Although Objectors assert, in detail, that Applicants‟ proposal required additional zoning relief beyond that decided by the ZBA, because the ZBA chose to limit the scope of the hearings, its decision does not contain sufficient findings on these additional issues. As such, a remand is necessary to allow the ZBA to analyze these claims.

As for Applicants‟ contentions (and the trial court‟s determination) that Objectors should have appealed the ZBA Administrator‟s rejection of its attempted August 2008 appeal as untimely, there is no indication that the ZBA Administrator‟s action constituted an appealable order from which an appeal could be taken. Rather, it appears the ZBA Administrator simply declined to accept the paperwork. Further, as set forth above, Objectors were not served notice of and were not aggrieved by L&I‟s refusal in the first instance. Under these circumstances, the applicability of the exhaustion doctrine is uncertain. Hoke v. Elizabethtown Area Sch. Dist., 833 A.2d 304 (Pa. Cmwlth. 2003) (doctrine of exhaustion of administrative remedies is intended to prevent premature interruption of the administrative process that would restrict agency‟s opportunity to develop an adequate factual record, limit the agency in the exercise of its expertise and impede the development of a cohesive body of law in that area). To that end, "where the administrative process has nothing to contribute to the decision of the issue . exhaustion should not be required. Furthermore, exhaustion will not be required when the administrative process is not capable of providing the relief sought." Texas Keystone Inc. v. Pa. Dep‟t of Conservation & Natural Res., 851 A.2d 228, 234-35 (Pa. Cmwlth. 2004) (citations and quotations omitted).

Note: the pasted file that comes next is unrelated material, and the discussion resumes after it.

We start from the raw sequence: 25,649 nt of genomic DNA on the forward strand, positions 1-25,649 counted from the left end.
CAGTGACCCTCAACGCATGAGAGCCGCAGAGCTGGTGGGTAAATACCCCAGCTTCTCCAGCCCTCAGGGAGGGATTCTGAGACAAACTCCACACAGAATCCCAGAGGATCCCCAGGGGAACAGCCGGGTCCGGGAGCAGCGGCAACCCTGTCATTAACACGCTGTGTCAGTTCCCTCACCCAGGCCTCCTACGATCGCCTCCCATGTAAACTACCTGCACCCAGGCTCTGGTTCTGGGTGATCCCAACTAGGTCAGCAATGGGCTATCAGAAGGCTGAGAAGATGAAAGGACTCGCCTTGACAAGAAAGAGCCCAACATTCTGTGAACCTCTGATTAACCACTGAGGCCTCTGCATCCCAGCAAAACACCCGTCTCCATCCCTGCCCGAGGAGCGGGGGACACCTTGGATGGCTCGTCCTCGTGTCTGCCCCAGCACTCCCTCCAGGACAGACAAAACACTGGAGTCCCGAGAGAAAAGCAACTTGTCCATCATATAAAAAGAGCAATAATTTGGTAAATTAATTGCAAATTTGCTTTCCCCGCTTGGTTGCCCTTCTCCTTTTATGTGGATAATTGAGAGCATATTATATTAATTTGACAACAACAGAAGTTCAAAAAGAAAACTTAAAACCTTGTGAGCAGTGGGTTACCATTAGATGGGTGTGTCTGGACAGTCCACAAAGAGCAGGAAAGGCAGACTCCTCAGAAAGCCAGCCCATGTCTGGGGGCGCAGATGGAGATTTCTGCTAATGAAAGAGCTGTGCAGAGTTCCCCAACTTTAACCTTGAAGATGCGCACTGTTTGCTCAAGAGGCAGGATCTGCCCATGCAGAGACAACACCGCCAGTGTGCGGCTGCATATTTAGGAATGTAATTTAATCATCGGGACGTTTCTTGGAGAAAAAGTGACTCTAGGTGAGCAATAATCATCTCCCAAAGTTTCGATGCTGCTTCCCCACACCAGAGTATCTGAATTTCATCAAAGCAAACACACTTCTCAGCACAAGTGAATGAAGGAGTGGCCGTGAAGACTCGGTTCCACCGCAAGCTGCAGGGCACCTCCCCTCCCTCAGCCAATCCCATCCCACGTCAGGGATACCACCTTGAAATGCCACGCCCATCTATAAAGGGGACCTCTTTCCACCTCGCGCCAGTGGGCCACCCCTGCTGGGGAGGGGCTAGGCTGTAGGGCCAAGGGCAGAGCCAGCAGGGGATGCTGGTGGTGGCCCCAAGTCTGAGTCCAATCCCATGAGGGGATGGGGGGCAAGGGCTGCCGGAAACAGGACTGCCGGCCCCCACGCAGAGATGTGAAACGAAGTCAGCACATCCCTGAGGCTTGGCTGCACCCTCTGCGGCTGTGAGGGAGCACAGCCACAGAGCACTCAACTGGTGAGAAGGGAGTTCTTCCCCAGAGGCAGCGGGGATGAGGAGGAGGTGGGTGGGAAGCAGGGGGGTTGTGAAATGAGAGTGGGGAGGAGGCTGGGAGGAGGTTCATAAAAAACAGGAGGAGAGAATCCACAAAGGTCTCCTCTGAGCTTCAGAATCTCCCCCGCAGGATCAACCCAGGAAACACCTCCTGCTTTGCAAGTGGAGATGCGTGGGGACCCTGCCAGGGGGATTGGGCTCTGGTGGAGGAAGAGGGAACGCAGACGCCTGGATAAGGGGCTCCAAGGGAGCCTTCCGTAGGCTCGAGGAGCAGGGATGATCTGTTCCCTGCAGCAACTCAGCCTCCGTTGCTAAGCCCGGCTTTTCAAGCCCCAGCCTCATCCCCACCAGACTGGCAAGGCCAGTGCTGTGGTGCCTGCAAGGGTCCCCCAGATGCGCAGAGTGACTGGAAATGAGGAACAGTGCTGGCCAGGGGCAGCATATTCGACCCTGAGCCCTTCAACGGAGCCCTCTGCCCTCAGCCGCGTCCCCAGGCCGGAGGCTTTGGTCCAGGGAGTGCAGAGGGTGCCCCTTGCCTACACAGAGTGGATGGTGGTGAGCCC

V. "Unity of Use" Agreement

Objectors also argue L&I erred in allowing the entire development to claim the benefit of a "unity of use," which was not applicable to the project because there was clearly no "unity of use" between the two properties included in the proposal: one is an historic architectural library, the Athenaeum, and the other is a proposed luxury residential tower, the subject property. Objectors assert Applicants avoided several Zoning Code requirements (such as the FAR requirement) by utilizing the combined area of their properties under the "unity of use," even though the concept was not applicable because the subject property and the Athenaeum are not an "integrated unit," and Objectors were not permitted to challenge L&I on this issue.